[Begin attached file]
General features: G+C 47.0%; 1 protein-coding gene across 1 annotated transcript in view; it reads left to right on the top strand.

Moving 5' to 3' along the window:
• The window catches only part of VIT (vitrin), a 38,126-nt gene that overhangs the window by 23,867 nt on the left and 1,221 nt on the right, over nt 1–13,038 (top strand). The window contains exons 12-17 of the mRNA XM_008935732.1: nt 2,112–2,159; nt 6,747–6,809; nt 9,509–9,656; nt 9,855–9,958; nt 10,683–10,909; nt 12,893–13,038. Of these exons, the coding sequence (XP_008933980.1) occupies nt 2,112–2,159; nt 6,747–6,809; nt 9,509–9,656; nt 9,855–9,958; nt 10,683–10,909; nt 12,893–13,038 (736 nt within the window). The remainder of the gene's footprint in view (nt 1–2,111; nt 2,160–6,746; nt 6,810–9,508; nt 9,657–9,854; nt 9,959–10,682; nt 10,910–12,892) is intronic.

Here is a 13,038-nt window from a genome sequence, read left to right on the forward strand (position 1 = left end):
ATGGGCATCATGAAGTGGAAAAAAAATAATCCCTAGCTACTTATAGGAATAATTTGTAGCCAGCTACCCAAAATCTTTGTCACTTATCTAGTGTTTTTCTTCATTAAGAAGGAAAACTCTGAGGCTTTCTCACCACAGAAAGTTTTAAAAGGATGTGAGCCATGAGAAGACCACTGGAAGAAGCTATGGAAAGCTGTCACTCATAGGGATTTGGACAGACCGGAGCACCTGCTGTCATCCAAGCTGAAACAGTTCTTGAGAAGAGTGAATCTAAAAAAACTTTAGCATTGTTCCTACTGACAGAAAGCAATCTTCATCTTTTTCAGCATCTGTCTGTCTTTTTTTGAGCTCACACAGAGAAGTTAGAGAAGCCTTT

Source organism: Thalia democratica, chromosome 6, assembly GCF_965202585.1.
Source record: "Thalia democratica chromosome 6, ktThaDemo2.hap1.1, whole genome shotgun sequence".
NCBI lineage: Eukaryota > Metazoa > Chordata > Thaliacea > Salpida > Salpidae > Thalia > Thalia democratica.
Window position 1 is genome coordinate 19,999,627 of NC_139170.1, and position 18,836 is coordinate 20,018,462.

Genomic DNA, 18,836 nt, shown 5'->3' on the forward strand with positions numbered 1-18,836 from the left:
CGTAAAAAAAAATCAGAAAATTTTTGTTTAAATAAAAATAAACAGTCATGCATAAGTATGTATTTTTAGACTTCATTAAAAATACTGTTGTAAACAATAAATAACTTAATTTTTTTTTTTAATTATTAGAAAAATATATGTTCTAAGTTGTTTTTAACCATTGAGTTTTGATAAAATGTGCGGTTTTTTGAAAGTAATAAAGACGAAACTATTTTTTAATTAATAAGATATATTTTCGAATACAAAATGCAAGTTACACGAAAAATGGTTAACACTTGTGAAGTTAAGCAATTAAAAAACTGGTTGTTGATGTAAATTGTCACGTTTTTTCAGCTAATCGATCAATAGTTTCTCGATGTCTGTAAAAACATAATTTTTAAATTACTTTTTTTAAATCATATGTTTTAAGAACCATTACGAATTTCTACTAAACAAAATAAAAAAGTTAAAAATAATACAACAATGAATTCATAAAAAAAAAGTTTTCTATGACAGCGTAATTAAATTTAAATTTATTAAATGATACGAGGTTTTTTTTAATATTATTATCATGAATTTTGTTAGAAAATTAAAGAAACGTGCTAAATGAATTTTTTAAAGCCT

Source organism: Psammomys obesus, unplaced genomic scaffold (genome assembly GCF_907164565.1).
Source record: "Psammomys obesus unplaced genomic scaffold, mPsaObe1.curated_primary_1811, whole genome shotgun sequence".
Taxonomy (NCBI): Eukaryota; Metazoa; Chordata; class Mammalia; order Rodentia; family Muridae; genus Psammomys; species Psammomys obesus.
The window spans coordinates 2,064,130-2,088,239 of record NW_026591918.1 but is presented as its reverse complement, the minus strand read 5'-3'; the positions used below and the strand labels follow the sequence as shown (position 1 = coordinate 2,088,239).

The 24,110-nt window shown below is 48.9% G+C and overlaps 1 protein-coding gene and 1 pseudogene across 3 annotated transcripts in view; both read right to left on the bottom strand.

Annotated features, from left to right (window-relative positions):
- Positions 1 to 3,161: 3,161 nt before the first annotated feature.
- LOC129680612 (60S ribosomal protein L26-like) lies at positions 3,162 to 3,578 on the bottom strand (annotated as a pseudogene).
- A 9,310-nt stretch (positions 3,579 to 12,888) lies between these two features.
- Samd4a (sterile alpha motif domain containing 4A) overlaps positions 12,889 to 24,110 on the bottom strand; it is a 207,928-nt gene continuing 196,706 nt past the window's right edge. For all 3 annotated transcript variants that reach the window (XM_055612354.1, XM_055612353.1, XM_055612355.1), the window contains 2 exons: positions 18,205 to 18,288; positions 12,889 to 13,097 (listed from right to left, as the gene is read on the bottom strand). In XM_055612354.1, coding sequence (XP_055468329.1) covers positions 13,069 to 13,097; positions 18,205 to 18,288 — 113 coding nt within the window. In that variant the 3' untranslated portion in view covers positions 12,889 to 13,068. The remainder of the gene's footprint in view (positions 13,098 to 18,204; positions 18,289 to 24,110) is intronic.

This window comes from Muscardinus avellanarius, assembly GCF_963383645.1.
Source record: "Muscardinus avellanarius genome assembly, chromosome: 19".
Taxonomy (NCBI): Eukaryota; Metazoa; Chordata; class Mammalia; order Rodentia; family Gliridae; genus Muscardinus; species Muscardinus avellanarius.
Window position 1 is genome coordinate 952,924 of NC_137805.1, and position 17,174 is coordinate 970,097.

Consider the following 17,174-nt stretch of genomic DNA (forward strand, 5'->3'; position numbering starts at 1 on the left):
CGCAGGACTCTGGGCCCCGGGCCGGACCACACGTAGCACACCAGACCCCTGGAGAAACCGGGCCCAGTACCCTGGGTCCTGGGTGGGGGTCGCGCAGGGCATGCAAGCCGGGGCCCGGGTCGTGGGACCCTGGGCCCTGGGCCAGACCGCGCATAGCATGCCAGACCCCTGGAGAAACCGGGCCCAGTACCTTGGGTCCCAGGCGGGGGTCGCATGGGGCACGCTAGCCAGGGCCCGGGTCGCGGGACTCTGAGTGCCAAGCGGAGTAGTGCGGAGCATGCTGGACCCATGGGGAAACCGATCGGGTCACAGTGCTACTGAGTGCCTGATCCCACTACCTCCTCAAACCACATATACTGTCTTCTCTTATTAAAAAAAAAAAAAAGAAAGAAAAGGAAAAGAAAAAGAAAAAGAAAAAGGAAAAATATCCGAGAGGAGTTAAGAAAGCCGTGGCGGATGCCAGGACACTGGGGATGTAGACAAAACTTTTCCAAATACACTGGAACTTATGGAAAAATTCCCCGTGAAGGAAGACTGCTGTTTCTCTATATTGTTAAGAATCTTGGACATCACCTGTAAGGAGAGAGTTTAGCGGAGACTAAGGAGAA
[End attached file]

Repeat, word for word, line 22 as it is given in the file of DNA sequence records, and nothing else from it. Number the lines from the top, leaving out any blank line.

This window comes from Muscardinus avellanarius, assembly GCF_963383645.1.